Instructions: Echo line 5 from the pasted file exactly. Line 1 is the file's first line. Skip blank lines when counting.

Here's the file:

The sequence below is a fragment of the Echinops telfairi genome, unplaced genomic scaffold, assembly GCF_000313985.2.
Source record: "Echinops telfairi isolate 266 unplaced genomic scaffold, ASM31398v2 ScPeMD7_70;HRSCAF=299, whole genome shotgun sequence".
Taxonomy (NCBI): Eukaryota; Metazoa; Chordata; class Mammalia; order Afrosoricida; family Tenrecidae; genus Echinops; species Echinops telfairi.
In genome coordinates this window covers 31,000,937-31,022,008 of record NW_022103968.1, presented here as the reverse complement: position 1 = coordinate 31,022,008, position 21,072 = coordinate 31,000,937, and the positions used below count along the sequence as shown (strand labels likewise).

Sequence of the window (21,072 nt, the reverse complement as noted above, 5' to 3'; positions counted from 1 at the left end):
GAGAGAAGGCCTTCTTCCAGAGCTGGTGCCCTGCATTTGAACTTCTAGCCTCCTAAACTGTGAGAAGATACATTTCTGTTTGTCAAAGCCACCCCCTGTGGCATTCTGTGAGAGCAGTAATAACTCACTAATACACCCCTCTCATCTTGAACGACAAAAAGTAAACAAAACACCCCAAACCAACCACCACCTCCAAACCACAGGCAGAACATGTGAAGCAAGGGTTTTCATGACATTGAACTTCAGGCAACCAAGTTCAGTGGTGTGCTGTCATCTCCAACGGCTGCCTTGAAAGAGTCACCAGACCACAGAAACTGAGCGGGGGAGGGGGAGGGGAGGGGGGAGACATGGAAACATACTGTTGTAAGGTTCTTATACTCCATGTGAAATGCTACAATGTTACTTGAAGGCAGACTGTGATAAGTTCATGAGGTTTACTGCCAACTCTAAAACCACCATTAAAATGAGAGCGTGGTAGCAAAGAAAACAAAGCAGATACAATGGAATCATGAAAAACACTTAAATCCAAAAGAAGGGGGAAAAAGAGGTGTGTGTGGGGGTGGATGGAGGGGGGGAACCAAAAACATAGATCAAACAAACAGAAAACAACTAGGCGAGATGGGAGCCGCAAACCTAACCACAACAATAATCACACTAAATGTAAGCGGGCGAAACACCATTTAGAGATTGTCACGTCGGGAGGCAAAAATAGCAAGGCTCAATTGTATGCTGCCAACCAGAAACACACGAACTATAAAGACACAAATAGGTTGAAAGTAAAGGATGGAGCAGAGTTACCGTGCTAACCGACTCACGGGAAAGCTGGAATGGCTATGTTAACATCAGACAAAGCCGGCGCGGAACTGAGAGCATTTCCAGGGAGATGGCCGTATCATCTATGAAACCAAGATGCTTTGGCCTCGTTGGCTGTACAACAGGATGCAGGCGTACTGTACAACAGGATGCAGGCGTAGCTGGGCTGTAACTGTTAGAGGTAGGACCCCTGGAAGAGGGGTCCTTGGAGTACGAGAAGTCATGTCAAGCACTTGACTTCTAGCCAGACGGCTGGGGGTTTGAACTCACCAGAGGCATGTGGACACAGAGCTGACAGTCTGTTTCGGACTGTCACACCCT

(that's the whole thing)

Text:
Sequence of the window (21,072 nt, the reverse complement as noted above, 5' to 3'; positions counted from 1 at the left end):